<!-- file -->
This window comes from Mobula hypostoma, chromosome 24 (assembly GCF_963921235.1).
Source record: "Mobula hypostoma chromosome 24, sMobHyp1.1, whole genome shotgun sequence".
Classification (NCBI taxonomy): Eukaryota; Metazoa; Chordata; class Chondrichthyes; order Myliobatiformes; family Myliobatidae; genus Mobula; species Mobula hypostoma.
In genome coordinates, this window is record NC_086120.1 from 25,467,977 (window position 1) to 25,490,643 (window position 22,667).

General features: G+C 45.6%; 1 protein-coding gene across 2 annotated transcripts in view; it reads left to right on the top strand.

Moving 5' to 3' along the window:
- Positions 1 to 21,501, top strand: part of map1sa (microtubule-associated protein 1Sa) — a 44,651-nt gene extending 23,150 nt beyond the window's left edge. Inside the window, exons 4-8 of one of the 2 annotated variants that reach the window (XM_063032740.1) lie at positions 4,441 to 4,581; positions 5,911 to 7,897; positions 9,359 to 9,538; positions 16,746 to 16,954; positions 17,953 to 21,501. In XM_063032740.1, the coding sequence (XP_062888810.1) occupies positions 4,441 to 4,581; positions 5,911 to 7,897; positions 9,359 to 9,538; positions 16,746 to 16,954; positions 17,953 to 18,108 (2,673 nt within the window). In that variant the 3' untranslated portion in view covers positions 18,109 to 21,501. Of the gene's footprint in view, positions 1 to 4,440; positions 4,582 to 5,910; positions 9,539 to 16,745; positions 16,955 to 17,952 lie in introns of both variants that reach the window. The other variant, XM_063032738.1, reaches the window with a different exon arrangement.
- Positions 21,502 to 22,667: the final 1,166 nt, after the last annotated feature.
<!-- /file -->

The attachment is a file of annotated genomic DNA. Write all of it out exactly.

This window comes from Mobula hypostoma, chromosome 24 (assembly GCF_963921235.1).
Source record: "Mobula hypostoma chromosome 24, sMobHyp1.1, whole genome shotgun sequence".
Classification (NCBI taxonomy): Eukaryota; Metazoa; Chordata; class Chondrichthyes; order Myliobatiformes; family Myliobatidae; genus Mobula; species Mobula hypostoma.
In genome coordinates, this window is record NC_086120.1 from 25,467,977 (window position 1) to 25,490,643 (window position 22,667).

General features: G+C 45.6%; 1 protein-coding gene across 2 annotated transcripts in view; it reads left to right on the top strand.

Moving 5' to 3' along the window:
- Positions 1 to 21,501, top strand: part of map1sa (microtubule-associated protein 1Sa) — a 44,651-nt gene extending 23,150 nt beyond the window's left edge. Inside the window, exons 4-8 of one of the 2 annotated variants that reach the window (XM_063032740.1) lie at positions 4,441 to 4,581; positions 5,911 to 7,897; positions 9,359 to 9,538; positions 16,746 to 16,954; positions 17,953 to 21,501. In XM_063032740.1, the coding sequence (XP_062888810.1) occupies positions 4,441 to 4,581; positions 5,911 to 7,897; positions 9,359 to 9,538; positions 16,746 to 16,954; positions 17,953 to 18,108 (2,673 nt within the window). In that variant the 3' untranslated portion in view covers positions 18,109 to 21,501. Of the gene's footprint in view, positions 1 to 4,440; positions 4,582 to 5,910; positions 9,539 to 16,745; positions 16,955 to 17,952 lie in introns of both variants that reach the window. The other variant, XM_063032738.1, reaches the window with a different exon arrangement.
- Positions 21,502 to 22,667: the final 1,166 nt, after the last annotated feature.